Saturday, October 29, 2005

Once in a lifetime opportunity !

For the first time in my life, I was in the audience of an intenational cricket match where India actually WON !!!!!!!!!!!!!!!!!!

Cricket Sixes
Hong Kong
October 23, 2005

Njoy the Pics :)

The ground

The cheerers

The claps

And the smiles

Monday, October 24, 2005

An obituary for my 26 years

I kept it at bay for an entire year, and then found me ensnared, yet again. My damn birthday.

This time I left town to escape. Ran away to Singapore last week. But even there it caught up with me, turning me 27 against all my prayers. Taking me unawares. Right there, on the luggage conveyor belt at Changi. Damn.

Oh yes - this is moping time. As I always mope on every occassion worth its salt. Anniversaries, festivals, anything regular... they all seem like performance appraisals - demanding to know - what I have to show, for the years gone by. Bossy creeps.


26 gone by

I need retail therapy

Monday, October 10, 2005

You've come a long way, baby!


Here's an ad that marked a change in the way things were marketed - when in it's campaign, Virginia Slims asked women to smoke for themselves, to celebrate their own success in climbing up the social ladder.

Of course, increasing one's lung cancer risk is not quite the way to mark the femiminist leap of the '60s. Nevertheless, it's better than choking up to please some thoughtful male with undoubtedly lecherous thoughts on a billboard. But that's a different story. And my thoughts today centre not around the smoking, but dieting.

Coz dieting too has come a long way. Goodbye cabbage soup. So long, starvation diets. Hello, Eating. And by eating I do not mean throw up after eating, but just good old eating, even hogging.

Atkins, South Beach diet, and now The Warrior are littering the landscape with glimmers of hope for meatloaf lovers. And Meatloaf lovers - 'I would do anything for love, but I won't do THAT'. THAT, with all its contempt for exercise. and all the love for skinniness.

I know, I know - all of these diets do not just recommend eating, but also exercise. and sternly too. Dr Atkins demands a work-out along with all those stakes, and stakes, and uhm, some more stakes. But I am not very sure as to how many of those who follow his mantra follow the whole of it. Do they run and weight-train as religiously as they stuff their mouth with, er, the stakes?

Now before anyone gets high-strung and leaves testimonials on this page with 'before' and 'after' snaps (not that I am stopping you guys), let me clarify, I am not trying to discredit these increasingly bizarre eating recommendations. In fact, I have been sufficiently enticed to try to try them out myself. After I witnessed a Discovery channel documentary that took up Dr Atkins work quite seriously (yes, I was jobless and there were hardly any other channels worth watching on TV) I did try out meat - meal after meal for two whole days. May sound a paltry achievement to you, these two days, but that's all my Indian, vegetable-centric palette could stomach.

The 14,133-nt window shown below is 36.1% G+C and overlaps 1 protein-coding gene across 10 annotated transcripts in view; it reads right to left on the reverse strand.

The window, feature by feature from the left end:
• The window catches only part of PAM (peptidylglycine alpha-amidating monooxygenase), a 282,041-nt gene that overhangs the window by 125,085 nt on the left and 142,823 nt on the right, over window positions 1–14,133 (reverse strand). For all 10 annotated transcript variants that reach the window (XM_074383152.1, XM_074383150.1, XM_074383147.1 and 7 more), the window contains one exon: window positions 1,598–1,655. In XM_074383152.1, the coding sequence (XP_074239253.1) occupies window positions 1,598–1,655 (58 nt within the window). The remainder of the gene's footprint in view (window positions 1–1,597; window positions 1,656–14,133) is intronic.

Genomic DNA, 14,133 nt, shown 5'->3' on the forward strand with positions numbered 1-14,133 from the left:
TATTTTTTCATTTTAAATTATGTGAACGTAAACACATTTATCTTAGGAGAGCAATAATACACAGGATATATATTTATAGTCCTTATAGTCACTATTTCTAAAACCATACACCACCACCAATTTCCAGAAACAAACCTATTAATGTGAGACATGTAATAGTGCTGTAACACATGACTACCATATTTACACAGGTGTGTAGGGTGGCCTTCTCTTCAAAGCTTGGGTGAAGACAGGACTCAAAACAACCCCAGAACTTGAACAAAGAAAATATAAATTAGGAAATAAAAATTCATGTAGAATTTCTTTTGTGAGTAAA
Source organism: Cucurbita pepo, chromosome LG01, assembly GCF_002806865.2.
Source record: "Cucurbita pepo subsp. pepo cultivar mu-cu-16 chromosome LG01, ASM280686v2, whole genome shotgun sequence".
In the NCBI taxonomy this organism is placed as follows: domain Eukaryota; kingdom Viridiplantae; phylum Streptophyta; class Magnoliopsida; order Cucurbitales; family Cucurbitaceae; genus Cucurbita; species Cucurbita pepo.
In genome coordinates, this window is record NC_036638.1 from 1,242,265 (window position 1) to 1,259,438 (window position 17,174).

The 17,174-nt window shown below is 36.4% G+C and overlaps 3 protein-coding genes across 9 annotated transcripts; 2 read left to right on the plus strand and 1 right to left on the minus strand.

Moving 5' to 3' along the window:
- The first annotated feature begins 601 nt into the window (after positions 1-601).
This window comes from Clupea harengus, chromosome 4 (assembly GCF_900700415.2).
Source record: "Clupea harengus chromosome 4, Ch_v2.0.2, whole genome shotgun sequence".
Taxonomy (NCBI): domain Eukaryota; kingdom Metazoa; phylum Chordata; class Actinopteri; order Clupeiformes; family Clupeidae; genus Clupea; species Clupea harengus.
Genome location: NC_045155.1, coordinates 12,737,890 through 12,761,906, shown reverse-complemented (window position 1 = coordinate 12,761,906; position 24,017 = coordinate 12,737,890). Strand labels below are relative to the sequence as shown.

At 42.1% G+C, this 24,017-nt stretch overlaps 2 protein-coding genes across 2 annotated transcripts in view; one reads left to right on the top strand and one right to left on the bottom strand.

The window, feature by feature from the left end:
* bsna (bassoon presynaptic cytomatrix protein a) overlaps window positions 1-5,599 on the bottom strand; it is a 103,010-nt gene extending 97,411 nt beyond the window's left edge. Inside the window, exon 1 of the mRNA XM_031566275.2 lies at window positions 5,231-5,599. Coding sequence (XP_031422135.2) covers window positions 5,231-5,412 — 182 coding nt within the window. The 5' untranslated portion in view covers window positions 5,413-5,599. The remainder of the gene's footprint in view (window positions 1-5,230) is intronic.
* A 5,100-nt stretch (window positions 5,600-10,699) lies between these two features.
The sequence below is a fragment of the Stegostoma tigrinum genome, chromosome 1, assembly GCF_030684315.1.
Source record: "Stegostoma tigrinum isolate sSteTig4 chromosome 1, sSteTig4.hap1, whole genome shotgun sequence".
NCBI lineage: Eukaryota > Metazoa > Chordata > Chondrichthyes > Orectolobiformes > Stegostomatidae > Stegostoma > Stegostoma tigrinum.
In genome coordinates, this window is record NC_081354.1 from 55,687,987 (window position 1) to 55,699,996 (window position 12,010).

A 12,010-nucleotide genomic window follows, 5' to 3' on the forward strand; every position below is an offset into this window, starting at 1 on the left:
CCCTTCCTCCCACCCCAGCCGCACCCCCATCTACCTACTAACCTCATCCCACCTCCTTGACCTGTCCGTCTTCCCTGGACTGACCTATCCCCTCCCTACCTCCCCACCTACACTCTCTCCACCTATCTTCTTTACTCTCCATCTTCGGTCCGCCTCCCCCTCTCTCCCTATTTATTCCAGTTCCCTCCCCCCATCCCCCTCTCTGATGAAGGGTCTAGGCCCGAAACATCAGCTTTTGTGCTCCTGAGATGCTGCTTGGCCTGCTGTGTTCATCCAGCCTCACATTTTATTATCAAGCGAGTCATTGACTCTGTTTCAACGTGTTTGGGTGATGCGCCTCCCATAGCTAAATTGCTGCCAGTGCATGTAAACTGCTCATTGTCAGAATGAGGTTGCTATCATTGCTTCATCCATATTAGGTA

Which brings me to why I am writing this column at all... any nutritionists looking for a new avenue in the semmingly over-congested dieting market? I would be glad to hear an eat-all-you-want version plan with curries and vegetables. And am sure some Mexican somewhere is looking for jalapeno and salsa laden meals. While an irishman or many are looking for Guinness-full menus. There are many more untrodden paths ahead. So Help!

Tuesday, October 04, 2005

When I was new to Hong Kong - jobless, lazy and wilting away in a shoebox-sized serviced apartment that's so typical to this city - I became a TV addict for the first time. I watched anything that moved: ranging from Hitler on History channel to Chinese horror film monsters on cable to even the live camera relay from the building's entrance. And I didn't sleep through anything.

The vegetative state lasted for two months, maybe more. I became quite a potato all over except for my remote-tapping hand. But the bigger feature I am stuck with is the attraction of reality shows. Barring 'Growing up Gotti', it all works for me. I've even grown to like Simon (s)cowl. really. And I think Rockstar INXS is un-missable.

Of course, I'm hardly alone in succumbing to this genre. Zee TV (the only Hindi channel I get in my building) has polished its Saregamapa singing competition to reflect more competitivness and more rudeness (by pitching 'guru' music directors against each other, half of them coming across as fairly abrasive and one of whom is further ruder).

Of course, can't help but compare the American shows to their Indian counterparts. And the first thing that comes to my mind is not the participant quality, nor production values - it's the culture!

While the American shows treat their contendors as adults - lambasting them or praising them as potential singers, the Indian judges treat them, and even address them, as if they were kids. Imagine Paula Abdul telling Bo Bice "you are like our son" or Simon tell Carrie Underwood "I am criticizing you, but take it in the spirit of our teaching heritage... we are just teachers trying to make you children better"! Nope I am not making these dialogues up - these are straight translations from the show.

The difference just amuses me: why do Indians have children, and Americans sons and daughters? What do you think?